Ecstasy Addiction and Facts
Ecstasy (4-methylenedioxy-methamphetamine, or MDMA) is a drug that is considered to be a psychedelic or hallucinogenic drug, but it also has properties of both stimulant drugs like amphetamines and hallucinogenic drugs like mescaline. The drug was originally used in psychiatry for treatment of individuals with severe disorders, and it is currently under investigation for its utility in the treatment of trauma- and stress-related disorders, such as post-traumatic stress disorder.
The drug also became popular among young adults and adolescents for its euphoric effects and its ability to increase the sociability of individuals who take it. Individuals who take ecstasy report that it makes them more sociable, more empathetic, and friendlier when they are under the influence of the drug.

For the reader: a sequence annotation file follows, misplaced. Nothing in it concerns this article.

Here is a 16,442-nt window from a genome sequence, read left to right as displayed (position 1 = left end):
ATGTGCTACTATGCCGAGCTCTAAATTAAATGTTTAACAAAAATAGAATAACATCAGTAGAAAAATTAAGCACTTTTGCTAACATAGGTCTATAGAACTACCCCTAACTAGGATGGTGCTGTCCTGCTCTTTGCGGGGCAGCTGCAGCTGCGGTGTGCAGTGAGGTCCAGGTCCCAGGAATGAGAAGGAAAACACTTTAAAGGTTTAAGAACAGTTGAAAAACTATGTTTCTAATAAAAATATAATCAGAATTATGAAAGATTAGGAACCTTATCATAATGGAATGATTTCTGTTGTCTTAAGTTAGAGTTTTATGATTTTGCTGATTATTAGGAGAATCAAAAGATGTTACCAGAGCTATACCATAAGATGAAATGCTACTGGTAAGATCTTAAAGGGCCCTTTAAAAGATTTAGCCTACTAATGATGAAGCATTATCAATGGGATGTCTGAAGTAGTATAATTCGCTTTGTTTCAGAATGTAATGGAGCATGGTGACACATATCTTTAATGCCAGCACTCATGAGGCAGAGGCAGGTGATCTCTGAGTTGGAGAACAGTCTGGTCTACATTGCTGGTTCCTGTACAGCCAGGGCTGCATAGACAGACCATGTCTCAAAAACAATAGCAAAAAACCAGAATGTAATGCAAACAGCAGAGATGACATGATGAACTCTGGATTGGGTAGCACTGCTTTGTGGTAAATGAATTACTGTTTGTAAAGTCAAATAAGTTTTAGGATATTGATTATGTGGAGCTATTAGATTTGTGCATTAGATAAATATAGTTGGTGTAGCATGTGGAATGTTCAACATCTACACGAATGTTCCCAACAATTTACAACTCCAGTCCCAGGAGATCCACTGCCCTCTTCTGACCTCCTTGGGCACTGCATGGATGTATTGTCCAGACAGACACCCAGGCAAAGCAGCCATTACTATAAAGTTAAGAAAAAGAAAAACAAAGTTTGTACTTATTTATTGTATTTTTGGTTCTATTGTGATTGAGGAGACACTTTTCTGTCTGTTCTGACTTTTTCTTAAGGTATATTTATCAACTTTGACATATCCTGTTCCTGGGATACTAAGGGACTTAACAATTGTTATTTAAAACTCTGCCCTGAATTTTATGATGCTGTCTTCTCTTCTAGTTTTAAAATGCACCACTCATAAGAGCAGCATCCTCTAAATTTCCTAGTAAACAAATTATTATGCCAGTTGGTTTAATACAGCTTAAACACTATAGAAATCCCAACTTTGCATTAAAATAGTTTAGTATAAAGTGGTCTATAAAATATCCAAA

Other Effects of Ecstasy
According to the National Institute of Drug Abuse and the book Principles of Addiction: Comprehensive Addictive Behaviors and Disorders, ecstasy use can lead to various issues, such as:
- Psychological effects: Individuals may experience anxiety, depression, irritability, aggressiveness, impulsiveness, reduced interest in sex, and reductions in mental abilities for up to a week after using ecstasy.
- Adverse health effects: Ecstasy users may also experience issues with sleep, anorexia, muscle cramping, profuse sweating, dehydration, blurred vision, nausea, and teeth grinding due to tension. Chronic use may lead to issues with cardiovascular functioning, including high blood pressure, irregular heartbeat, and heart failure. Chronic use of ecstasy can also result in issues with the liver and kidneys.